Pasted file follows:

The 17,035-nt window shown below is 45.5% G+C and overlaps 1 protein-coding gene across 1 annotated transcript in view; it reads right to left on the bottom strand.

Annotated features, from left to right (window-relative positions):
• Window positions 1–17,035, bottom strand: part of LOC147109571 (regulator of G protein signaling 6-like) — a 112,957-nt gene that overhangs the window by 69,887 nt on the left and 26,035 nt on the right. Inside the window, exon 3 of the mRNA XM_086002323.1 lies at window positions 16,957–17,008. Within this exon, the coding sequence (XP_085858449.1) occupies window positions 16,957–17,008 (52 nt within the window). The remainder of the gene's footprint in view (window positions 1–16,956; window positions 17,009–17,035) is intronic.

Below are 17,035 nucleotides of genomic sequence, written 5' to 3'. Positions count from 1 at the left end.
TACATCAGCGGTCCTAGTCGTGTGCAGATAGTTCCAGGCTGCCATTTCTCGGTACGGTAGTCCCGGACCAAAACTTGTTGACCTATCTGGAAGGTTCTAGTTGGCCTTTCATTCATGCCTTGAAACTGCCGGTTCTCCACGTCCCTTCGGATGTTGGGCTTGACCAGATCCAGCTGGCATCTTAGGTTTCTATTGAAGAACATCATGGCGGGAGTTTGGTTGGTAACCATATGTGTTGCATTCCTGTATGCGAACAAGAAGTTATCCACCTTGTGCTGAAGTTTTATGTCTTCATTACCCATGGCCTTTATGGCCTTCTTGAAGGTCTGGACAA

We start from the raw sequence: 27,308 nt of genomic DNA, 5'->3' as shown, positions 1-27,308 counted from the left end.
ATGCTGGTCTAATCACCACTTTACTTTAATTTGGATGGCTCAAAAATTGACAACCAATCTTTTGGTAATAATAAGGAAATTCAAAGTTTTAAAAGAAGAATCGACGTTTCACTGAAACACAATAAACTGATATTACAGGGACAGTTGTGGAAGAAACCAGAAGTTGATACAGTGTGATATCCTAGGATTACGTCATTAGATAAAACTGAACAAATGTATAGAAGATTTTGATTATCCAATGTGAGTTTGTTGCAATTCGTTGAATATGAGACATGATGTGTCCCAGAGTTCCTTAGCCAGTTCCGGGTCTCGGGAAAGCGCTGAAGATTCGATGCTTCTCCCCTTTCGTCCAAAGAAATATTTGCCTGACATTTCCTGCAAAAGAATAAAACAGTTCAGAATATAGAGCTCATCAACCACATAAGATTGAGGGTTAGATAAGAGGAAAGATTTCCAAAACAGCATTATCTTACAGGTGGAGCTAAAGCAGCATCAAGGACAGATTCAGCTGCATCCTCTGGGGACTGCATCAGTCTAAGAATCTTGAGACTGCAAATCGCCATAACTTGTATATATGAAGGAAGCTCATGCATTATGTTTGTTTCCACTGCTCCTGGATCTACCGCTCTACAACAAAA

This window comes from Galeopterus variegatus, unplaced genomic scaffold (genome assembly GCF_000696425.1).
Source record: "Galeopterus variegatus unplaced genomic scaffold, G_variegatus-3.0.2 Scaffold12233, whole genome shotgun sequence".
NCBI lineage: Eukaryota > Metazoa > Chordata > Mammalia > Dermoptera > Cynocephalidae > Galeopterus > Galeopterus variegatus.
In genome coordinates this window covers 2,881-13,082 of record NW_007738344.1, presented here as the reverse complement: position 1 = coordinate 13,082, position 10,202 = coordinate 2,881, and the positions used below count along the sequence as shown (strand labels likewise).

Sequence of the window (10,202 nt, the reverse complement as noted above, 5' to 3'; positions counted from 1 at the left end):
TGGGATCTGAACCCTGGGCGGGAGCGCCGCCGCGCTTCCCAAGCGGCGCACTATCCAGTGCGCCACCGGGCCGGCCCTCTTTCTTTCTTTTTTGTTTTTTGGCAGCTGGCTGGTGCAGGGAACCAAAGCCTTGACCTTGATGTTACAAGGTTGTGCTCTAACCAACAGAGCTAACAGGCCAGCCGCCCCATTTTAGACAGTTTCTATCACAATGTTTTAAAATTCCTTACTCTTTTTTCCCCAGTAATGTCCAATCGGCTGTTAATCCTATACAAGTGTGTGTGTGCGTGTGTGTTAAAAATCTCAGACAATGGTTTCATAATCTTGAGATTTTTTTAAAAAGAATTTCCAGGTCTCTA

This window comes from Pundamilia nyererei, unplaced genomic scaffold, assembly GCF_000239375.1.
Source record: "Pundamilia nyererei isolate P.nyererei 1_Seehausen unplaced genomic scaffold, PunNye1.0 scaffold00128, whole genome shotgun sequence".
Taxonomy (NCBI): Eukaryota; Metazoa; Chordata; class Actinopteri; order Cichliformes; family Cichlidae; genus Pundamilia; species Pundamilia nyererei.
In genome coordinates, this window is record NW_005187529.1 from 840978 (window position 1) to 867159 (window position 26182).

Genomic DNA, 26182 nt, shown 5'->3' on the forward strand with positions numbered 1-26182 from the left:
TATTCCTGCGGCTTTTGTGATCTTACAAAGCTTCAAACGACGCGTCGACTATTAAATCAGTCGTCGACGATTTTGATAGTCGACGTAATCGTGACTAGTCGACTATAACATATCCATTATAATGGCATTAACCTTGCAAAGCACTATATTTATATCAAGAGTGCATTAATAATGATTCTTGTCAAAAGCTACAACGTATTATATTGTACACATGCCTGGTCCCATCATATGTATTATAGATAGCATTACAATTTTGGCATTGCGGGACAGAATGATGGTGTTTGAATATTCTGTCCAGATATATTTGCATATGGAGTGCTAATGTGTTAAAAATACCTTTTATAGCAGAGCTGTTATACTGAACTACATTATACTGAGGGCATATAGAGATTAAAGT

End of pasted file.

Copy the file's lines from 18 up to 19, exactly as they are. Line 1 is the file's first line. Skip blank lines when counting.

Genomic DNA, 26182 nt, shown 5'->3' on the forward strand with positions numbered 1-26182 from the left:
TATTCCTGCGGCTTTTGTGATCTTACAAAGCTTCAAACGACGCGTCGACTATTAAATCAGTCGTCGACGATTTTGATAGTCGACGTAATCGTGACTAGTCGACTATAACATATCCATTATAATGGCATTAACCTTGCAAAGCACTATATTTATATCAAGAGTGCATTAATAATGATTCTTGTCAAAAGCTACAACGTATTATATTGTACACATGCCTGGTCCCATCATATGTATTATAGATAGCATTACAATTTTGGCATTGCGGGACAGAATGATGGTGTTTGAATATTCTGTCCAGATATATTTGCATATGGAGTGCTAATGTGTTAAAAATACCTTTTATAGCAGAGCTGTTATACTGAACTACATTATACTGAGGGCATATAGAGATTAAAGT